Fred von Lohmann of the EFF:
Once again, thanks to DRM, a new product ends up less useful than the one it replaces. This time, it’s the new family of Apple Macbook laptop computers that gets the downgrade.
When it launched the new Macbooks, Apple announced that they would sport a new digital video output connector, known as Mini DisplayPort. What Apple failed to mention, however, is that those connectors allow movies studios to force the computer to authenticate any external monitor before allowing playback of programs purchased or rented from the iTunes Store (Microsoft’s Windows Vista does something similar). In other words, the HDTV monitor or projector that worked for you yesterday, won’t work with your new computer tomorrow if Hollywood has embedded a flag in the iTunes content you paid for.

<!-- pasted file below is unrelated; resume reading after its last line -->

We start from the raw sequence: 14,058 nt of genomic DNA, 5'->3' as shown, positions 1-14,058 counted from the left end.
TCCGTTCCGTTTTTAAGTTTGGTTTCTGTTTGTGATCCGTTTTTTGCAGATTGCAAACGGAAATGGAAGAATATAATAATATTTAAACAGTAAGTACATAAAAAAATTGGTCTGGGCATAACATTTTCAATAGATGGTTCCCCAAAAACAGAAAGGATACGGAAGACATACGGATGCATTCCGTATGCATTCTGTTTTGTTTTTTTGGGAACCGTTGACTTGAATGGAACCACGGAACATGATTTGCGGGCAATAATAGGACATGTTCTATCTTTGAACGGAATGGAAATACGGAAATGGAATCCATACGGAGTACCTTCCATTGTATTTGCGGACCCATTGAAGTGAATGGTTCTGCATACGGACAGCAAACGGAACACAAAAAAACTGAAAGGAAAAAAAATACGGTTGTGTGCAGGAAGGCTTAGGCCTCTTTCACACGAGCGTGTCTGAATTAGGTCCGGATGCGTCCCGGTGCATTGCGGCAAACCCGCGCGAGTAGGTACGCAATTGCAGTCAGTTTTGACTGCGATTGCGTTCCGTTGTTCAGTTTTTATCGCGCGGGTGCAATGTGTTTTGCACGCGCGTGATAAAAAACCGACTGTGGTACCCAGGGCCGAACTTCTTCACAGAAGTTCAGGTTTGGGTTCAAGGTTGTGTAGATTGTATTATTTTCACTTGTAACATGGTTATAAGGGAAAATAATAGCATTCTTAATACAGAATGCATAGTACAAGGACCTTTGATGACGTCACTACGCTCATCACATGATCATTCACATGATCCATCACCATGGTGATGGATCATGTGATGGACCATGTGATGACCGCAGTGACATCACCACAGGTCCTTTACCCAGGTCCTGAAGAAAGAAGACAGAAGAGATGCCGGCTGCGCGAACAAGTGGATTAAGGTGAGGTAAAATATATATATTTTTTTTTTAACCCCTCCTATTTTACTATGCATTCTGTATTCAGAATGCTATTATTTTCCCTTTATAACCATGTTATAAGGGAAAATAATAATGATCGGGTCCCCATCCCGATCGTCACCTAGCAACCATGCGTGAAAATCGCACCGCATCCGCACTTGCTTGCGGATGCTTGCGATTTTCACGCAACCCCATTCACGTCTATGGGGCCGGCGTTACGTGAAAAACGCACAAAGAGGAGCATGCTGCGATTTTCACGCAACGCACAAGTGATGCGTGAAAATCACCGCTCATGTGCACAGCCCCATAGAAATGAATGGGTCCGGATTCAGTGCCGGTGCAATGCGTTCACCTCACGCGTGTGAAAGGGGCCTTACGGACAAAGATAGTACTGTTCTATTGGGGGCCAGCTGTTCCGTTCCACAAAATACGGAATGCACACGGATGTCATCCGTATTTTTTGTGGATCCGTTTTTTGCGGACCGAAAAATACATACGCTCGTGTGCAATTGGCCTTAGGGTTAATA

This is a remarkably short-sighted move for both Apple and Hollywood. This punishes existing iTunes customers: several have reported that iTunes purchases that played on external monitors on their old Macbooks no longer will play on their new Macbooks. In other words, thanks to the Macbook “upgrade,” Apple just “downgraded” everyone’s previous investment in iTunes content (if we’ve told you once, we’ve told you a dozen times — when you buy DRMd content, the vendor can snatch your investment from you at any time).
Full post here.